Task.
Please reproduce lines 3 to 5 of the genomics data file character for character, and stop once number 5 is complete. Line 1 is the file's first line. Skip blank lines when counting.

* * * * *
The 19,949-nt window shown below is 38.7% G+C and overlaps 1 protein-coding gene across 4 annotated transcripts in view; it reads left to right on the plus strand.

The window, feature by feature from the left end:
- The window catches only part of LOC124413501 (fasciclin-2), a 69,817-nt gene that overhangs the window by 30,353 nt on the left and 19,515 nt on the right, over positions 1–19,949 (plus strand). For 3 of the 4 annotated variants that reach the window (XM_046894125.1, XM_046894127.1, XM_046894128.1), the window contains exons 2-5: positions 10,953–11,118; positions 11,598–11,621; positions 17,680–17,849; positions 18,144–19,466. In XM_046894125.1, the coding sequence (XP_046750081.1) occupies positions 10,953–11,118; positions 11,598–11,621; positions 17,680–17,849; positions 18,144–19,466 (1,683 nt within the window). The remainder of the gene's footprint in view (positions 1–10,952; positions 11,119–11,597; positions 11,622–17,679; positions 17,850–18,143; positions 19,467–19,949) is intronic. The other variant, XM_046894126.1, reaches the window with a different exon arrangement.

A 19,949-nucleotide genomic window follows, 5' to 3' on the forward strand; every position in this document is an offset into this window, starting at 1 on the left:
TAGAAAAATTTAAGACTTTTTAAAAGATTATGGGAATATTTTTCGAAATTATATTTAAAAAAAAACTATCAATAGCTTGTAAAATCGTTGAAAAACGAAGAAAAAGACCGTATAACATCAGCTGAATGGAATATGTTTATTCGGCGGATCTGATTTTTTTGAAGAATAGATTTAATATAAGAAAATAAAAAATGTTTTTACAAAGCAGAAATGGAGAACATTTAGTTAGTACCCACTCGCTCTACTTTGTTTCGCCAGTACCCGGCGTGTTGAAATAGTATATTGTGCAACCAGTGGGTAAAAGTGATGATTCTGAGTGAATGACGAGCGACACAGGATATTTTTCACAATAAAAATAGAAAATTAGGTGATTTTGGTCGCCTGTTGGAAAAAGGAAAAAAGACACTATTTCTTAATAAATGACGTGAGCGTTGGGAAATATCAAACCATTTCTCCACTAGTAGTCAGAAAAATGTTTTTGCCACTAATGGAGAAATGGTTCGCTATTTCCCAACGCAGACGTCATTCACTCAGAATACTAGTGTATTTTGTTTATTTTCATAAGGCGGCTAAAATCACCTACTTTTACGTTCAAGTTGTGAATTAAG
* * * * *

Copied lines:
- The window catches only part of LOC124413501 (fasciclin-2), a 69,817-nt gene that overhangs the window by 30,353 nt on the left and 19,515 nt on the right, over positions 1–19,949 (plus strand). For 3 of the 4 annotated variants that reach the window (XM_046894125.1, XM_046894127.1, XM_046894128.1), the window contains exons 2-5: positions 10,953–11,118; positions 11,598–11,621; positions 17,680–17,849; positions 18,144–19,466. In XM_046894125.1, the coding sequence (XP_046750081.1) occupies positions 10,953–11,118; positions 11,598–11,621; positions 17,680–17,849; positions 18,144–19,466 (1,683 nt within the window). The remainder of the gene's footprint in view (positions 1–10,952; positions 11,119–11,597; positions 11,622–17,679; positions 17,850–18,143; positions 19,467–19,949) is intronic. The other variant, XM_046894126.1, reaches the window with a different exon arrangement.

A 19,949-nucleotide genomic window follows, 5' to 3' on the forward strand; every position in this document is an offset into this window, starting at 1 on the left:
TAGAAAAATTTAAGACTTTTTAAAAGATTATGGGAATATTTTTCGAAATTATATTTAAAAAAAAACTATCAATAGCTTGTAAAATCGTTGAAAAACGAAGAAAAAGACCGTATAACATCAGCTGAATGGAATATGTTTATTCGGCGGATCTGATTTTTTTGAAGAATAGATTTAATATAAGAAAATAAAAAATGTTTTTACAAAGCAGAAATGGAGAACATTTAGTTAGTACCCACTCGCTCTACTTTGTTTCGCCAGTACCCGGCGTGTTGAAATAGTATATTGTGCAACCAGTGGGTAAAAGTGATGATTCTGAGTGAATGACGAGCGACACAGGATATTTTTCACAATAAAAATAGAAAATTAGGTGATTTTGGTCGCCTGTTGGAAAAAGGAAAAAAGACACTATTTCTTAATAAATGACGTGAGCGTTGGGAAATATCAAACCATTTCTCCACTAGTAGTCAGAAAAATGTTTTTGCCACTAATGGAGAAATGGTTCGCTATTTCCCAACGCAGACGTCATTCACTCAGAATACTAGTGTATTTTGTTTATTTTCATAAGGCGGCTAAAATCACCTACTTTTACGTTCAAGTTGTGAATTAAG